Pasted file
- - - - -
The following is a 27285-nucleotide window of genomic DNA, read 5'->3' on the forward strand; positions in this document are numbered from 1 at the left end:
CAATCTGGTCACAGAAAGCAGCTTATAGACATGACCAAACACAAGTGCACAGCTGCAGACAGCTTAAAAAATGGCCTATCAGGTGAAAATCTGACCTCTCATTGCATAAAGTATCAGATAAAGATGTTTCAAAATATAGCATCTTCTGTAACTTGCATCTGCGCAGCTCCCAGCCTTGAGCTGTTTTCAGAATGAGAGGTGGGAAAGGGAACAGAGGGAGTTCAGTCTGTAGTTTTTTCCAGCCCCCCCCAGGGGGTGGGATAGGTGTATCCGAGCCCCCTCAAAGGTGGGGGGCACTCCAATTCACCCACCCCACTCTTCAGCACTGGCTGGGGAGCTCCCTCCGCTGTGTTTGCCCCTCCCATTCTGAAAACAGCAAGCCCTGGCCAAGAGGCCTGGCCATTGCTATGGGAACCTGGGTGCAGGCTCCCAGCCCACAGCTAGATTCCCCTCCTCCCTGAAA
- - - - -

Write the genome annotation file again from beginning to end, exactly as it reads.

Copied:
The following is a 27285-nucleotide window of genomic DNA, read 5'->3' on the forward strand; positions in this document are numbered from 1 at the left end:
CAATCTGGTCACAGAAAGCAGCTTATAGACATGACCAAACACAAGTGCACAGCTGCAGACAGCTTAAAAAATGGCCTATCAGGTGAAAATCTGACCTCTCATTGCATAAAGTATCAGATAAAGATGTTTCAAAATATAGCATCTTCTGTAACTTGCATCTGCGCAGCTCCCAGCCTTGAGCTGTTTTCAGAATGAGAGGTGGGAAAGGGAACAGAGGGAGTTCAGTCTGTAGTTTTTTCCAGCCCCCCCCAGGGGGTGGGATAGGTGTATCCGAGCCCCCTCAAAGGTGGGGGGCACTCCAATTCACCCACCCCACTCTTCAGCACTGGCTGGGGAGCTCCCTCCGCTGTGTTTGCCCCTCCCATTCTGAAAACAGCAAGCCCTGGCCAAGAGGCCTGGCCATTGCTATGGGAACCTGGGTGCAGGCTCCCAGCCCACAGCTAGATTCCCCTCCTCCCTGAAA